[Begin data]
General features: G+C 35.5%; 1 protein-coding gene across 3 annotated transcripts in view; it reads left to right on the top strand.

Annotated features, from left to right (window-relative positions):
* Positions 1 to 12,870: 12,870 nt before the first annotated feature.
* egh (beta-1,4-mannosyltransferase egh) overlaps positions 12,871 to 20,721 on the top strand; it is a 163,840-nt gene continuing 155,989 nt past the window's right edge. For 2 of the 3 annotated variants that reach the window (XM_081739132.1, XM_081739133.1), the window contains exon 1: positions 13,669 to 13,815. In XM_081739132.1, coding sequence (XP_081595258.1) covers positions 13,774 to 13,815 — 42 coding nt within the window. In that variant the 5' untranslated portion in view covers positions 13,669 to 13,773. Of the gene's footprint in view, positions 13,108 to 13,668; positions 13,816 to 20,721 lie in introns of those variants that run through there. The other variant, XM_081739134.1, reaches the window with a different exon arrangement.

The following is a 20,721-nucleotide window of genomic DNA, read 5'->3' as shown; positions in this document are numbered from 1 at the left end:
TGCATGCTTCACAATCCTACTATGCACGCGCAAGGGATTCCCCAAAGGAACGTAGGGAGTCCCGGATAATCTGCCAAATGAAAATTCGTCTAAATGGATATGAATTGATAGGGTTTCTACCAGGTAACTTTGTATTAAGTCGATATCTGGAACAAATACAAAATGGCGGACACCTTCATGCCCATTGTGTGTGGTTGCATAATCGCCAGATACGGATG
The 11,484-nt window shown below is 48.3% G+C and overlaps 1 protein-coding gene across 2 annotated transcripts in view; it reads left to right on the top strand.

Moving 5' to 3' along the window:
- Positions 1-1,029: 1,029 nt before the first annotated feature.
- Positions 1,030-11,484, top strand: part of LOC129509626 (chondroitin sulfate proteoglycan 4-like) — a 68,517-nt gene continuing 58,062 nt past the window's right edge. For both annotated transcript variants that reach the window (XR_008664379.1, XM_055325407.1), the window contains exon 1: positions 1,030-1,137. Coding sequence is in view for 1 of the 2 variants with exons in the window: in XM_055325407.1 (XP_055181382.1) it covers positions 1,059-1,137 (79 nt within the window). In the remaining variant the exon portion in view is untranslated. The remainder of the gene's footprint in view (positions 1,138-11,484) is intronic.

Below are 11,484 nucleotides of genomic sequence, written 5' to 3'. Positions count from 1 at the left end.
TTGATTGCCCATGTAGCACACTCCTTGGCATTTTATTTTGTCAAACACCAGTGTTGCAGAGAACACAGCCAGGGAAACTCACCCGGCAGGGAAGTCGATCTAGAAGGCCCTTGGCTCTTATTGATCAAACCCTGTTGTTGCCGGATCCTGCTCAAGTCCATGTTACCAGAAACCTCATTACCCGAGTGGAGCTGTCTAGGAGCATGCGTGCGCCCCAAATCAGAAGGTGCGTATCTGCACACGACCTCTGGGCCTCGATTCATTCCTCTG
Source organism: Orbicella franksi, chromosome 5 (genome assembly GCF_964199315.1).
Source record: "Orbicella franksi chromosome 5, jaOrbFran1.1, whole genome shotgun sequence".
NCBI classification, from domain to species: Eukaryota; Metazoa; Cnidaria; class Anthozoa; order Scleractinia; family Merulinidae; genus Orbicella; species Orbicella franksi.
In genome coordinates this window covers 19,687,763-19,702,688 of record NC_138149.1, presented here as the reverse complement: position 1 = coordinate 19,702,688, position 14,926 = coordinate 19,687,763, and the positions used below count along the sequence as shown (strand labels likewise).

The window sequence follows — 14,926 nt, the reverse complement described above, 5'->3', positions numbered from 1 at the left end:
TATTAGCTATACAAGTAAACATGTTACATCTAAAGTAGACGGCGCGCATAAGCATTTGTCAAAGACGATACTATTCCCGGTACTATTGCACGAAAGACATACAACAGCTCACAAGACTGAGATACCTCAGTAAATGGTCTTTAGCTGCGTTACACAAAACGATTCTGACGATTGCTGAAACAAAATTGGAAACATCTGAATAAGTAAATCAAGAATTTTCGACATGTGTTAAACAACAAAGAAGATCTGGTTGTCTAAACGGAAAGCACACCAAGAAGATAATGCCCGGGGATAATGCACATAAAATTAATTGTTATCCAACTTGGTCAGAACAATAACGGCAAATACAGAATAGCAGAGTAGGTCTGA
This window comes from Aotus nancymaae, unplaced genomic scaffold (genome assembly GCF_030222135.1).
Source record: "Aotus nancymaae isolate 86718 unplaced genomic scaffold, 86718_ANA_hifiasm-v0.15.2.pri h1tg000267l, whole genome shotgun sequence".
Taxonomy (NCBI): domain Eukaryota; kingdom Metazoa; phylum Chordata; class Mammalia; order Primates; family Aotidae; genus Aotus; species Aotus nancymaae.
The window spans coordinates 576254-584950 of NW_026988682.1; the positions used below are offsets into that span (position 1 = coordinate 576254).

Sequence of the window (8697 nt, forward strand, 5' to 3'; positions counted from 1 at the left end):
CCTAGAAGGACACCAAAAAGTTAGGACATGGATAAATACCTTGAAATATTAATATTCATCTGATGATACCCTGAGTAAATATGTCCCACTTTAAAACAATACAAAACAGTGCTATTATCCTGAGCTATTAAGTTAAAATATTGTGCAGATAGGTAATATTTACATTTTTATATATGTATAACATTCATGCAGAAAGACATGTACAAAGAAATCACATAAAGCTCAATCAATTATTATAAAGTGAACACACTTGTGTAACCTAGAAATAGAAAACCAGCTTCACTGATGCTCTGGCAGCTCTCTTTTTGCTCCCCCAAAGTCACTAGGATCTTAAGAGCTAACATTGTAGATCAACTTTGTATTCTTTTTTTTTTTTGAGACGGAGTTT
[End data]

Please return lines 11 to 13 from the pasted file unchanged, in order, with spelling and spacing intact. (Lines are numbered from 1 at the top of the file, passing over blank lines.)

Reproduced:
Below are 11,484 nucleotides of genomic sequence, written 5' to 3'. Positions count from 1 at the left end.
TTGATTGCCCATGTAGCACACTCCTTGGCATTTTATTTTGTCAAACACCAGTGTTGCAGAGAACACAGCCAGGGAAACTCACCCGGCAGGGAAGTCGATCTAGAAGGCCCTTGGCTCTTATTGATCAAACCCTGTTGTTGCCGGATCCTGCTCAAGTCCATGTTACCAGAAACCTCATTACCCGAGTGGAGCTGTCTAGGAGCATGCGTGCGCCCCAAATCAGAAGGTGCGTATCTGCACACGACCTCTGGGCCTCGATTCATTCCTCTG
Source organism: Orbicella franksi, chromosome 5 (genome assembly GCF_964199315.1).